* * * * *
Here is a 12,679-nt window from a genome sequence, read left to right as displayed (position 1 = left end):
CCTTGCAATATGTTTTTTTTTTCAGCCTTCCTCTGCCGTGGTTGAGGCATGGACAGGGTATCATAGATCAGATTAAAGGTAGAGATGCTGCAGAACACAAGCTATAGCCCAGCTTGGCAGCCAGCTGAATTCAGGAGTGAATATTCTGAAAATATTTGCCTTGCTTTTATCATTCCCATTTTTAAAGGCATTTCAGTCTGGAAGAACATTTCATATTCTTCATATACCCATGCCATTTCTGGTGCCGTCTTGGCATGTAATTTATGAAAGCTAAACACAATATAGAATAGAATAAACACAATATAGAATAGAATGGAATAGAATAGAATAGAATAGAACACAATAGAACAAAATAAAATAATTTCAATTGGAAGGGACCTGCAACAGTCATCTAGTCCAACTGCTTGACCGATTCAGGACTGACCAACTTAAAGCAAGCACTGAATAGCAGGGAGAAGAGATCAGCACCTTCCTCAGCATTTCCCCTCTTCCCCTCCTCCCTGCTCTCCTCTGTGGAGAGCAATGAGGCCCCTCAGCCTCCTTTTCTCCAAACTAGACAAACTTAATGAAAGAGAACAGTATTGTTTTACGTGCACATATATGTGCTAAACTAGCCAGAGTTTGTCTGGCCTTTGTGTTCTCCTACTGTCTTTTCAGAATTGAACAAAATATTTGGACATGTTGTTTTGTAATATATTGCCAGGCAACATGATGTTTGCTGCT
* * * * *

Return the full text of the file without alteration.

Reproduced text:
Here is a 12,679-nt window from a genome sequence, read left to right as displayed (position 1 = left end):
CCTTGCAATATGTTTTTTTTTTCAGCCTTCCTCTGCCGTGGTTGAGGCATGGACAGGGTATCATAGATCAGATTAAAGGTAGAGATGCTGCAGAACACAAGCTATAGCCCAGCTTGGCAGCCAGCTGAATTCAGGAGTGAATATTCTGAAAATATTTGCCTTGCTTTTATCATTCCCATTTTTAAAGGCATTTCAGTCTGGAAGAACATTTCATATTCTTCATATACCCATGCCATTTCTGGTGCCGTCTTGGCATGTAATTTATGAAAGCTAAACACAATATAGAATAGAATAAACACAATATAGAATAGAATGGAATAGAATAGAATAGAATAGAACACAATAGAACAAAATAAAATAATTTCAATTGGAAGGGACCTGCAACAGTCATCTAGTCCAACTGCTTGACCGATTCAGGACTGACCAACTTAAAGCAAGCACTGAATAGCAGGGAGAAGAGATCAGCACCTTCCTCAGCATTTCCCCTCTTCCCCTCCTCCCTGCTCTCCTCTGTGGAGAGCAATGAGGCCCCTCAGCCTCCTTTTCTCCAAACTAGACAAACTTAATGAAAGAGAACAGTATTGTTTTACGTGCACATATATGTGCTAAACTAGCCAGAGTTTGTCTGGCCTTTGTGTTCTCCTACTGTCTTTTCAGAATTGAACAAAATATTTGGACATGTTGTTTTGTAATATATTGCCAGGCAACATGATGTTTGCTGCT